Annika plays early Thursday; partners look forward to spotlight

Updated: May 20, 2003, 9:12 PM ET
Associated Press

FORT WORTH, Texas -- Dean Wilson is a journeyman who has spent most of his career on the Japanese Tour. Aaron Barber is an eight-year pro who didn't earn his first PGA Tour check until two months ago.

Dean Wilson
Dean Wilson, one of Annika's playing partners, wore his opinion on his shirt in a press conference Tuesday.

They will be in the most-watched group at the Colonial. And not because of anything they've done.

They're Annika Sorenstam's playing partners for the first two rounds at Colonial Country Club, where she will become the first woman in 58 years to play on the PGA Tour.

They'll play together Thursday, when they start on the 10th tee at 8:58 a.m., the last morning trio on the course. Their second round begins on the first tee at 1:43 p.m. Friday.

''It's a unique experience to be able to play with her in a tournament atmosphere like this,'' said Wilson, who wore a ''Go Annika'' button he bought for $3 at Colonial's pro shop.

About Annika's playing partners
The most-followed trio at the Colonial will tee off at 9:58 am ET on Thursday morning and 2:43 pm ET on Friday. Here's more about her two rookie playing partners:

Dean Wilson: He had his second top-10 finish of his rookie season two weeks ago at the Wachovia Championship. The 33-year-old Las Vegas native earned his tour card by finishing 11th at last year's Q-school. He played on the Japanese tour from 2000-2002, where he won six times. While at Brigham Young University, he was Mike Weir's teammate.

Aaron Barber: He's struggled in his rookie season, missing 10 of 14 cuts, although he did finish tied for fourth in Tucson earlier this year. The 30-year-old Minnesota native tied for eighth at last year's Q-school to earn his tour card. Before this year, he played the Canadian tour from 1998-2002 and the Hooters tour in 1997. Barber got into the Colonial the same way as Sorenstam, on a sponsor's exemption.

2003 driving averages
Barber: 280.6 yards
Wilson: 275.9
Sorenstam: 275.4

Sorenstam played a practice round Tuesday morning with Sergio Garcia and Jesper Parnevik, although they didn't get far. Rain and the threat of storms stopped them before they finished the first hole.

Sorenstam hit her drive into the right rough, advanced it up the fairway and still had 190 yards to the middle of the green on the 565-yard par 5. Her approach went short and right of the green, hopping into a bunker.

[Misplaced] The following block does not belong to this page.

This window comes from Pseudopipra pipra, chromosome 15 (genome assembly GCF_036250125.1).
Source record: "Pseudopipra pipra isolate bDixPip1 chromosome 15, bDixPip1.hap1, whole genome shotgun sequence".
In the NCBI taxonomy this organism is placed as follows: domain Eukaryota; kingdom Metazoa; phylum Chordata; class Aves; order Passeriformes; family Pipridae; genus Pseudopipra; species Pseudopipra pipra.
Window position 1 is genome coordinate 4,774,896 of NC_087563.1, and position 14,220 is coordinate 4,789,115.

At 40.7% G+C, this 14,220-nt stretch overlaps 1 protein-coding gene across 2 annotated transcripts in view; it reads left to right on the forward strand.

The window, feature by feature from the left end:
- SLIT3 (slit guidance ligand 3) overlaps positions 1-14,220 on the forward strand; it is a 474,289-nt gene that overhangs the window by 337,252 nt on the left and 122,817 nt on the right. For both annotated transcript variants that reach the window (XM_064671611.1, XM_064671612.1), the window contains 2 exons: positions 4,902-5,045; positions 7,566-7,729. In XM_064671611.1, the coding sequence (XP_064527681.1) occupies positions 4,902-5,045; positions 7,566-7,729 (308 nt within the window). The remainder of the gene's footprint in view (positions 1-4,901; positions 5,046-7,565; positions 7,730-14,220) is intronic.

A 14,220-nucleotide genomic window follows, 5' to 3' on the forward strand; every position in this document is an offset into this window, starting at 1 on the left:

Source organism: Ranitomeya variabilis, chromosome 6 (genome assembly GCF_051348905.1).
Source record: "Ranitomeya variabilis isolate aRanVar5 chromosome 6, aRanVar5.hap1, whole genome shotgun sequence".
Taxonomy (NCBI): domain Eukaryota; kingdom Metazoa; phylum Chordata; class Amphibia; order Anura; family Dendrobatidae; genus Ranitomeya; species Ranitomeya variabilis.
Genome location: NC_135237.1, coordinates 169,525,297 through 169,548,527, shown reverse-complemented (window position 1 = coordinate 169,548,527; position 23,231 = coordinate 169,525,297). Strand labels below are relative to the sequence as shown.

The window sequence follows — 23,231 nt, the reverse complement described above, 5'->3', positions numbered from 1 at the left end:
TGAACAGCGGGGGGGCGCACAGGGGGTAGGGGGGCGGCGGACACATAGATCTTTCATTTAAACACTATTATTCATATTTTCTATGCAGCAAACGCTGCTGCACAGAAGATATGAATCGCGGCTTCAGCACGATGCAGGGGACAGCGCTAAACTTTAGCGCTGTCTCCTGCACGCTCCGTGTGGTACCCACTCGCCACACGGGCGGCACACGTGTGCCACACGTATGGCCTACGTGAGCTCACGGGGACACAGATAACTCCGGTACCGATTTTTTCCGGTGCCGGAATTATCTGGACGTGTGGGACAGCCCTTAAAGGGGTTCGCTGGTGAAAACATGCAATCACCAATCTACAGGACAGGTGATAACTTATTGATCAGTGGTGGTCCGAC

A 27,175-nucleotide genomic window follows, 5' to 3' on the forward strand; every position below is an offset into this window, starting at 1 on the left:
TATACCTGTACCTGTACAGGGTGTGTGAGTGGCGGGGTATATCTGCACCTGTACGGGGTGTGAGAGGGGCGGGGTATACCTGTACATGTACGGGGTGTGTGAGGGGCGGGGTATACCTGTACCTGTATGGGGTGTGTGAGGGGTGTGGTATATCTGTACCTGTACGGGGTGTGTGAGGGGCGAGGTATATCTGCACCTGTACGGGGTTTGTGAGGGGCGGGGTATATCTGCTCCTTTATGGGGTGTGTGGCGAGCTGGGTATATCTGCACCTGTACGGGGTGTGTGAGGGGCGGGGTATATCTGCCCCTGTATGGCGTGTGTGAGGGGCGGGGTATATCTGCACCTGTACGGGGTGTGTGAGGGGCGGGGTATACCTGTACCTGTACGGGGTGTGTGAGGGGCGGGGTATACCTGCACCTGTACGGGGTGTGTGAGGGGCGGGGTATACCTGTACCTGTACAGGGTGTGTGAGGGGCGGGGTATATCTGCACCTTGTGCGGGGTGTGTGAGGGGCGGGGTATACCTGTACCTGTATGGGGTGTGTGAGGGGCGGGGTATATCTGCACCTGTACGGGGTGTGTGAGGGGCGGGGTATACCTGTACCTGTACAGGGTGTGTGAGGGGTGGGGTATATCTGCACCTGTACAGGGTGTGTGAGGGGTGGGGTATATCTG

Wilson and Barber look forward to competing with the world's No. 1 female player. The PGA Tour rookies insist they're not concerned about the extra attention from reporters and fans, or the chance Sorenstam could post better scores.

"Anybody can beat me when I play bad,'' said Wilson, who now lives in Las Vegas.

Barber added: ''She is going to beat some people, there's no doubt. I'm worried about 113 people beating me every week.''

Their names were selected randomly by a computer. Like Sorenstam, Wilson and Barber were drawn out of the category of players who haven't won or finished in the top 125 on the money list.

Wilson and Barber, on tour after finally earning their cards through qualifying school last fall, met Sorenstam for the first time Tuesday. They were leaving their news conference as she was entering the same crowded interview room for hers.

''She will probably feel more pressure,'' Barber said. ''After all, the spotlight's on her. I was surprised that we even had to do a press conference. We're just the two guys playing with her.''

Barber got into the tournament the same way as Sorenstam, on a sponsor's exemption.

Some PGA Tour players have criticized Sorenstam's decision to play. Defending Colonial champ Nick Price called her appearance a publicity stunt.

Barber and Wilson disagreed.

''She has every right to be in this tournament, and I'm all for her playing well,'' Wilson said.

Barber said Sorenstam has ''earned this opportunity based on her resume.''

''She's very dominant on the LPGA Tour, and I think it's a way for her to test herself at a higher level,'' he said.

Wilson, 33, won three times on the Japanese Tour in 2001, when he finished third on the money list. He had made only six PGA Tour starts before this season, and his best finish ever was two weeks ago, when he tied for seventh in the Wachovia Championship.

Barber, 30, turned pro in 1996. His only top-10 finish was a tie for fourth in March in Tucson, which was played opposite a World Golf Championship event. That was also his first tour paycheck ($132,000), and the first of three straight cuts he made before missing his last six.

Copyright 2003 by The Associated Press